Beak tools: Needlenose pliers, clothes pin, chopsticks

    (Alternative foods: yarn, gummy worms, uncooked shell macaroni, goldfish crackers, etc.)

    1. When students arrive at a station, they will hypothesize which beak will be the most effective with that food type.

    2. At each station, one student at a time will have 20 seconds to try to get as much food as possible into the cup using one of the implements. Students must keep their free hand behind their back. Because there are three implements at every station, each student will be able to do a trial at each station. (We will not do multiple trials per implement, but we could).

    3. The number of stations each group gets to depends on the amount of time you have. The first round will take longer.

    4. Students log results (number of food items or milliliters of liquid collected by each beak type) on data sheets.

  • Graphing and discussion (10 min)
    At the end of the exercise, graph and discuss the class results. Did they match the students' predictions?

    Show stuffed bird specimens or pictures as examples of birds that eat different foods, for example:
        Crossbill — pries pine seeds from between scales on cones
        Hummingbird — sucks nectar from flowers
        Bushtit — picks small insects off of leaves and twigs
        Brown creeper — picks small insects out of cracks on tree trunks
        Evening grosbeak — seed eater, note strong bill
        Black phoebe — a flycatcher that catches flying insects out of the air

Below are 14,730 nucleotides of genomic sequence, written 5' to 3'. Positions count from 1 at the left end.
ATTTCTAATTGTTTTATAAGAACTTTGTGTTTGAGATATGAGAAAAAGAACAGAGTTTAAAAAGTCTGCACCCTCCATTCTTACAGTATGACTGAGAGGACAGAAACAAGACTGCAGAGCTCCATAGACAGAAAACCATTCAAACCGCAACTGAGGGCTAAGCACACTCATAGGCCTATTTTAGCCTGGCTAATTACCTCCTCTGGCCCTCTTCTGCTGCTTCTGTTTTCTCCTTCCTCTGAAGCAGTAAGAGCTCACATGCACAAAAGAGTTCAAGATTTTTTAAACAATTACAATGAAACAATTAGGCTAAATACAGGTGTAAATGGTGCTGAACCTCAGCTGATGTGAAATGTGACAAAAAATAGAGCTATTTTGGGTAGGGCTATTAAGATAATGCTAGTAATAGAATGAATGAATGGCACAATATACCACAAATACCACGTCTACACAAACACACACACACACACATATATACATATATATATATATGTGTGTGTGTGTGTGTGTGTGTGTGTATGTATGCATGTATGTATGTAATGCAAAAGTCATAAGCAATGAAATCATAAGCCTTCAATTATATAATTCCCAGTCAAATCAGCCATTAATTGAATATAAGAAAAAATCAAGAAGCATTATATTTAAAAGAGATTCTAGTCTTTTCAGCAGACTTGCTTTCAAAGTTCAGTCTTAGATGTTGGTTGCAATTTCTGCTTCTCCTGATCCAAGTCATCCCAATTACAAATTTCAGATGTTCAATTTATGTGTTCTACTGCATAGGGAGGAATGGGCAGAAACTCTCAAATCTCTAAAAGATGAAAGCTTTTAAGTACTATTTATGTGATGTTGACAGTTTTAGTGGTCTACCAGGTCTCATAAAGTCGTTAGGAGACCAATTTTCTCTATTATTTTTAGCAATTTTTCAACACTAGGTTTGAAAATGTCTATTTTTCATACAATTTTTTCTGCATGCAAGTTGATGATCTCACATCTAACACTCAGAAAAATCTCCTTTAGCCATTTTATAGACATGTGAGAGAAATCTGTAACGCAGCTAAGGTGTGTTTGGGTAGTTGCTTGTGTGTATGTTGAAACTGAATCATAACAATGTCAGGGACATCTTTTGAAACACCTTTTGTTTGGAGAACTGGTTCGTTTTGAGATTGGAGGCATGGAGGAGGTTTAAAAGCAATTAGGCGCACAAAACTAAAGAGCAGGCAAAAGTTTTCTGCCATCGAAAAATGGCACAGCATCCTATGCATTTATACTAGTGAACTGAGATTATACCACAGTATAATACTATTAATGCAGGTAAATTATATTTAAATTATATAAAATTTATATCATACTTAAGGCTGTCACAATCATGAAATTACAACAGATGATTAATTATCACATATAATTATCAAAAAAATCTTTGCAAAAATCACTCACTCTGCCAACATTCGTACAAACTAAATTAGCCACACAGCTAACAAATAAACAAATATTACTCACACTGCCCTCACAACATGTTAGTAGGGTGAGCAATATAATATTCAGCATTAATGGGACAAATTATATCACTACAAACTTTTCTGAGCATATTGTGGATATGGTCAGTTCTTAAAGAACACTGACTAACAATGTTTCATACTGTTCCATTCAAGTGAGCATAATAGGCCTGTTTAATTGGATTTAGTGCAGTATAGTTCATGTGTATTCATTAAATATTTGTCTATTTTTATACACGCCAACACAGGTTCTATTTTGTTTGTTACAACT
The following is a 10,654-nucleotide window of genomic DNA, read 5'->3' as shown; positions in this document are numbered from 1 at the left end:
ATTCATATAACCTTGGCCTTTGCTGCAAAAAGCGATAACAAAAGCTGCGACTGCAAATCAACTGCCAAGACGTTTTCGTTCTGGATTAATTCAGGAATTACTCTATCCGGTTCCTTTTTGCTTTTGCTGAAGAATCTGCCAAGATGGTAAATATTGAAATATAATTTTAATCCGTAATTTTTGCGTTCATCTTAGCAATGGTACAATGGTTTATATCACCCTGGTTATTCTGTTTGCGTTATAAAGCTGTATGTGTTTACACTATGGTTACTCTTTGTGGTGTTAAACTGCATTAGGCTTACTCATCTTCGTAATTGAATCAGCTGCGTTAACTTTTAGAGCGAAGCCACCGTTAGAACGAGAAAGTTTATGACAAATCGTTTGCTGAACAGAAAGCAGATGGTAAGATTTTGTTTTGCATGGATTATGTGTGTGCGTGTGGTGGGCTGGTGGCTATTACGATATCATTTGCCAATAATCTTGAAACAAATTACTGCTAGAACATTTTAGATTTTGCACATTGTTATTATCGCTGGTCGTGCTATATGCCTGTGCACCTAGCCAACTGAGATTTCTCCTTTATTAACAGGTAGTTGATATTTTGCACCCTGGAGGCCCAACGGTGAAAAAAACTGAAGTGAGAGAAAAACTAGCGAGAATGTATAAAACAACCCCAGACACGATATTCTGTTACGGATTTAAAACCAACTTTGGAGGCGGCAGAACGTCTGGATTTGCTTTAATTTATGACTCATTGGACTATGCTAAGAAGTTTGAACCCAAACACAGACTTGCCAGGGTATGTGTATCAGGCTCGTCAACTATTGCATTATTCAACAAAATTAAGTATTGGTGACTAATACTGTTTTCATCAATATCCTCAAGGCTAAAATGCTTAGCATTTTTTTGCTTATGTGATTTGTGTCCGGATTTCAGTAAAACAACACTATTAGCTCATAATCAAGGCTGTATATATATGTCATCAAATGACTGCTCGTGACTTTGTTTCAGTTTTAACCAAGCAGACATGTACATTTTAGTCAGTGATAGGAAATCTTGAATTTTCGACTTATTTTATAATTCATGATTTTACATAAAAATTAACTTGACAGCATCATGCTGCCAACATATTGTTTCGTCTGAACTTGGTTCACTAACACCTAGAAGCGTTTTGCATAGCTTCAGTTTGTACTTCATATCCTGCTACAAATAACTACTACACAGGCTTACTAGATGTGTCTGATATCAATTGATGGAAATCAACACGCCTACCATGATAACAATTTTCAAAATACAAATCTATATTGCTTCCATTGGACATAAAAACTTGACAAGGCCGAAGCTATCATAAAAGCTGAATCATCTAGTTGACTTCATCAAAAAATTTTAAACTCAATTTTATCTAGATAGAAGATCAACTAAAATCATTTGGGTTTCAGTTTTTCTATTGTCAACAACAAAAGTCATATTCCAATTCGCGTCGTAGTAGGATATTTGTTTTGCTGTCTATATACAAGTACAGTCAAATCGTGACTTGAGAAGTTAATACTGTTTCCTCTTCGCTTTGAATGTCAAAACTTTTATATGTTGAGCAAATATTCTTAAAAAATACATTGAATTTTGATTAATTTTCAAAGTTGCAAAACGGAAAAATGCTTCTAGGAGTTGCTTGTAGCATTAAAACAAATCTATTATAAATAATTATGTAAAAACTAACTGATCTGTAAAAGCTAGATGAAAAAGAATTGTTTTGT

Curlew or whimbrel — invertebrates in sand
        Duck — filter feeder, note lamellae on sides of bill
        Avocet — sweeps invertebrates from water
        Hawk — carnivore

Wrap Up: (5 min)

  1. Describe a food type/feeding style to students and see if they can describe the bill/body of a bird that would have that feeding style. Then show them examples (specimens or slides) of birds that actually do have that feeding style.

    1. Bird that picks snails out of shallow water and eats them [limpkin]

    2. Bird that dives into water and catches fish [kingfisher, osprey — two 'designs' that work — osprey has added feature of rough spicules on its feet that allow it to hold slippery fish]

    3. Bird that eats dead carcasses [vulture, stork — have different types of strong bills to tear flesh — both lack feathers on head that would get covered in gook]

    4. Bird that catches flying insects (think of grasshopper exercise) [swift, swallow, nighthawk, flycatcher — broad-based bills that function like sweep nets]

  2. And what about FEET?! How do birds' feet help them acquire food? [talons hold food down for raptors while they tear with their bills, sparrows and chickens scratch in the dirt to find food, woodpeckers cling to the sides of trees, some herons are thought to use their brightly colored feet for fish lures, etc.]